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  12. Mentale Verursachung und metaphysischer Realismus.Godehard Brüntrup - 1995 - Theologie Und Philosophei 70:203-223.
    Article on mental causation and metaphysical realism.
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  13. Wie fängt (man) eine Handlung an?Geert Keil - 2014 - In Anne-Sophie Spann & Daniel Wehinger (eds.), Vermögen und Handung. Der dispositionale Realismus und unser Selbstverständnis als Handelnde. Mentis. pp. 135-157.
    Das Verb „anfangen“ lässt sich sowohl mit einem Akteur an Subjektstelle als auch subjektlos verwenden. Sogenannte subjektlose Sätze wie „Es fängt zu regnen an“ haben freilich ein grammatisches Subjekt, aber auf die Rückfrage „Wer oder was fängt zu regnen an?“ ist die einzig mögliche Antwort „Es“ unbefriedigend. Das grammatische Subjekt fungiert in solchen Sätzen lediglich als synkategorematischer Ausdruck. Menschliche Akteure können in gehaltvollerem Sinn etwas anfangen, zum Beispiel Streit, oder, wie es bei Kant heißt, „eine Reihe von Begebenheiten“. Mit dem (...)
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  14. Spinoza on Human Purposiveness and Mental Causation.Justin Steinberg - 2011 - Logical Analysis and History of Philosophy 14.
    Despite Spinoza’s reputation as a thoroughgoing critic of teleology, in recent years a number of scholars have argued convincingly that Spinoza does not wish to eliminate teleological explanations altogether. Recent interpretative debates have focused on a more recalcitrant problem: whether Spinoza has the resources to allow for the causal efficacy of representational content. In this paper I present the problem of mental causation for Spinoza and consider two recent attempts to respond to the problem on Spinoza’s behalf. While these interpretations (...)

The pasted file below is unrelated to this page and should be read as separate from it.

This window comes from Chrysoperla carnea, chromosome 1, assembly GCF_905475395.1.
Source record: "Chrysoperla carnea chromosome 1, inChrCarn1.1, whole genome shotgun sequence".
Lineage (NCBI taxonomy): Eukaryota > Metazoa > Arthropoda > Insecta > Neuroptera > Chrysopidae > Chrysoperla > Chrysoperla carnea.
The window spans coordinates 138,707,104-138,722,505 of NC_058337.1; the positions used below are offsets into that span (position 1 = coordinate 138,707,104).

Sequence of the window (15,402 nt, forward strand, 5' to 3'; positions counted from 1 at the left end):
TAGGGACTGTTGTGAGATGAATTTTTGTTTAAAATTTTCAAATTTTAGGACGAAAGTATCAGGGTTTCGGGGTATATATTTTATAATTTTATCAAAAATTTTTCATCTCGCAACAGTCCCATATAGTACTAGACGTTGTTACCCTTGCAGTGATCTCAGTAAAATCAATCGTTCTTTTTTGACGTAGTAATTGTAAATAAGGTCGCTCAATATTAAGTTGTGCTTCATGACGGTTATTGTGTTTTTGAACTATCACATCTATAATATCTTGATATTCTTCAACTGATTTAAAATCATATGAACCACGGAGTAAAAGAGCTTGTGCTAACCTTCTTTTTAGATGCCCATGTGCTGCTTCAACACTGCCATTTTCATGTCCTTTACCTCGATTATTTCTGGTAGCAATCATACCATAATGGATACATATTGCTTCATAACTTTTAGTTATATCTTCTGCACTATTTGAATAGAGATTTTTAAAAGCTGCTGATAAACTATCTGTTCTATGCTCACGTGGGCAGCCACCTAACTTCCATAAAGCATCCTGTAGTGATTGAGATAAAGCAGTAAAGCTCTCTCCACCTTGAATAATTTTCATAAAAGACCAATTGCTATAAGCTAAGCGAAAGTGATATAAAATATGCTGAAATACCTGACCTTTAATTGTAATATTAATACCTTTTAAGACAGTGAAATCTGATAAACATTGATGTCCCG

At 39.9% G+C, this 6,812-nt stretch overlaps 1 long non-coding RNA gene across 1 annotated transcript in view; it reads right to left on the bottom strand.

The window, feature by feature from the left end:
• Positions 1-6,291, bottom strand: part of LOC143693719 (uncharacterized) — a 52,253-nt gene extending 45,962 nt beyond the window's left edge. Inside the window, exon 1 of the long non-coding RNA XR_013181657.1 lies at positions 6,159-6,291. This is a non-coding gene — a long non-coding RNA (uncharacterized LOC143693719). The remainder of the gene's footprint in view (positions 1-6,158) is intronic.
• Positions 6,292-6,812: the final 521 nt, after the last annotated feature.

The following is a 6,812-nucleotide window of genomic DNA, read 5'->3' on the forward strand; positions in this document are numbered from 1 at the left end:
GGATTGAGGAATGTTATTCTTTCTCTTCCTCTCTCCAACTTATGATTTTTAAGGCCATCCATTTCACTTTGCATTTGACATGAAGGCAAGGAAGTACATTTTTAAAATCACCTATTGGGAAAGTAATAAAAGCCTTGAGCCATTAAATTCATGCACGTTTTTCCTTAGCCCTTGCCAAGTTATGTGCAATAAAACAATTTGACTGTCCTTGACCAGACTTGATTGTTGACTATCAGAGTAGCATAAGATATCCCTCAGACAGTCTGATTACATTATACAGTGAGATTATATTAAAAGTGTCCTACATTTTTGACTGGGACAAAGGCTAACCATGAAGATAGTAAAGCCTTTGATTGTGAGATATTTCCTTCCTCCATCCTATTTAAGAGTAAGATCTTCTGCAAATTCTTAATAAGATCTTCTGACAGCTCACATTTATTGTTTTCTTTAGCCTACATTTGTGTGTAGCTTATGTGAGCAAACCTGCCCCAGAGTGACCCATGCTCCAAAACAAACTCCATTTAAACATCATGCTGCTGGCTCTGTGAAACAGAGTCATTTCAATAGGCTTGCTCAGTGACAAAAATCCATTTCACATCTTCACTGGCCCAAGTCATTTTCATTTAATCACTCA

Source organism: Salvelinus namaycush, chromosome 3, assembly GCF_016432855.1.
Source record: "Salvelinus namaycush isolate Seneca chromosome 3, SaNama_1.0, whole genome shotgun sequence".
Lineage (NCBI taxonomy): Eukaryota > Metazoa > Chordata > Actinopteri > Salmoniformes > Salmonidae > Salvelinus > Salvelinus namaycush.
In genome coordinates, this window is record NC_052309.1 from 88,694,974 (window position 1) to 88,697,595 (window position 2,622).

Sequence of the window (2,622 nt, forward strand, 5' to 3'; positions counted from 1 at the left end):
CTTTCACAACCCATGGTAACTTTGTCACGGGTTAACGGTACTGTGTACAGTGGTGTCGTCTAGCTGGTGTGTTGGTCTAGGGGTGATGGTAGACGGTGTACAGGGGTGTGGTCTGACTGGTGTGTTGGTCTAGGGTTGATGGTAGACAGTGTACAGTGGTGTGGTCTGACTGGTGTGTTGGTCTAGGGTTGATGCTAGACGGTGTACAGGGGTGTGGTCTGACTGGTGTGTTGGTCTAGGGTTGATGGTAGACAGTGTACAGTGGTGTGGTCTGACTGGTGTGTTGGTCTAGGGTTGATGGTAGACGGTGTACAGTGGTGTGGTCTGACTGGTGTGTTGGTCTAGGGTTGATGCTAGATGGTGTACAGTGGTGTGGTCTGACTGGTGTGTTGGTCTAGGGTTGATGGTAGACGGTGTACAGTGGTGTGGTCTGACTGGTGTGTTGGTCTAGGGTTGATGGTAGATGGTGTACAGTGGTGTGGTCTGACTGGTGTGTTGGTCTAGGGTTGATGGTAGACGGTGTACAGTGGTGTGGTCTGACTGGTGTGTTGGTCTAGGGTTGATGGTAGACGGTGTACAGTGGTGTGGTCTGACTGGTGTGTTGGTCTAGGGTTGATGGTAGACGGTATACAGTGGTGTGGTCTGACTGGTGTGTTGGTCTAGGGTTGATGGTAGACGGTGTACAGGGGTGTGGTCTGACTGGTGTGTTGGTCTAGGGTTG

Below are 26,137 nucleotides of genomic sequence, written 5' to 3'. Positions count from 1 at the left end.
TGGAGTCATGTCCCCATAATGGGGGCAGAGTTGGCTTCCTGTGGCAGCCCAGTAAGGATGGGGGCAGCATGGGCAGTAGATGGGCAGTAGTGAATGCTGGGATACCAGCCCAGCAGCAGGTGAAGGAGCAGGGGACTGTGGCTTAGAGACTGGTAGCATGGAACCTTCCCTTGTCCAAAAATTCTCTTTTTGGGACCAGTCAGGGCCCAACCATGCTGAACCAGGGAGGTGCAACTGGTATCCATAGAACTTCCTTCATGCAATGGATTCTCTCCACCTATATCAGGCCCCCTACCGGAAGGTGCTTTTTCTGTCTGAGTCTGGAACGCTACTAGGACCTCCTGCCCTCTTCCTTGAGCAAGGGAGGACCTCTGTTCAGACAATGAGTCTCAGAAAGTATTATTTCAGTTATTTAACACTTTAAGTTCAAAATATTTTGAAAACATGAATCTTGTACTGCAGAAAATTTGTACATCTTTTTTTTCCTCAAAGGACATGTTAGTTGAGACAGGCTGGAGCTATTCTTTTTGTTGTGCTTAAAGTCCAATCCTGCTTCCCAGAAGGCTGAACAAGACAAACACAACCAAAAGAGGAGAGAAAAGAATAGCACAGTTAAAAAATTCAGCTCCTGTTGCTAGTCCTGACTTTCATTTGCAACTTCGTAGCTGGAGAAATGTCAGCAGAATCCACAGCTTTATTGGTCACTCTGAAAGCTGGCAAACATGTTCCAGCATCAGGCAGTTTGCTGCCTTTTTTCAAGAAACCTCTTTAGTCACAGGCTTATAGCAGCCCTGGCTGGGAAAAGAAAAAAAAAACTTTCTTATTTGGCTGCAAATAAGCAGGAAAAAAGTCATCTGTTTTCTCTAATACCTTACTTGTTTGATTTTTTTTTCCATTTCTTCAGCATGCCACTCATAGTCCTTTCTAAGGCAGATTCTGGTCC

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  15. Tropes and Mental Causation.Simone Gozzano - 2007 - Documenti E Studi Sulla Tradizione Filosofica Medievale 18:587-600.
    The paper argues that tropes cannot be used to solve the mind-body problem, as advocated by David Robb in some paper.
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  16. How Do We Ever Get Up? On the Proximate Causation of Actions and Events.Grazer Philosophise he Studien - 2001 - Grazer Philosophische Studien 61 (1):43.
    Many candidates have been tried out as proximate causes of actions: belief-desire pairs, volitions, motives, intentions, and other kinds of pro-attitudes. None of these mental states or events, however, seems to be able to do the trick, that is, to get things going. Each of them may occur without an appropriate action ensuing. After reviewing several attempts at closing the alleged “causal gap”, it is argued that on a correct analysis, there is no missing link waiting to be discovered. On (...)
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  17. Emergence: Laws and Properties: Comments on Noordhof.Simone Gozzano - 2010 - In Graham Macdonald & Cynthia Macdonald (eds.), Emergence in Mind. Oxford University Press. pp. 100.
    The paper discusses Noordhof' point on emergence, by arguing against an emergentist view of properties.
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  18. Causal and Explanatory Autonomy: Comments on Menzies and List.Ausonio Marras & Juhani Yli-Vakkuri - 2010 - In Graham Macdonald & Cynthia Macdonald (eds.), Emergence in Mind. Oxford University Press. pp. 129.
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  19. The Epistemology of Meaning.Cynthia Macdonald & Graham Macdonald - 2012 - In Dan Ryder, Justine Kingsbury & Kenneth Williford (eds.), Millikan and Her Critics. Wiley-Blackwell. pp. 221--240.
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  20. Jaspers on Explaining and Understanding in Psychiatry.Christoph Hoerl - 2013 - In Thomas Fuchs & Giovanni Stanghellini (eds.), One Hundred Years of Karl Jaspers' General Psychopathology. Oxford: Oxford University Press. pp. 107-120.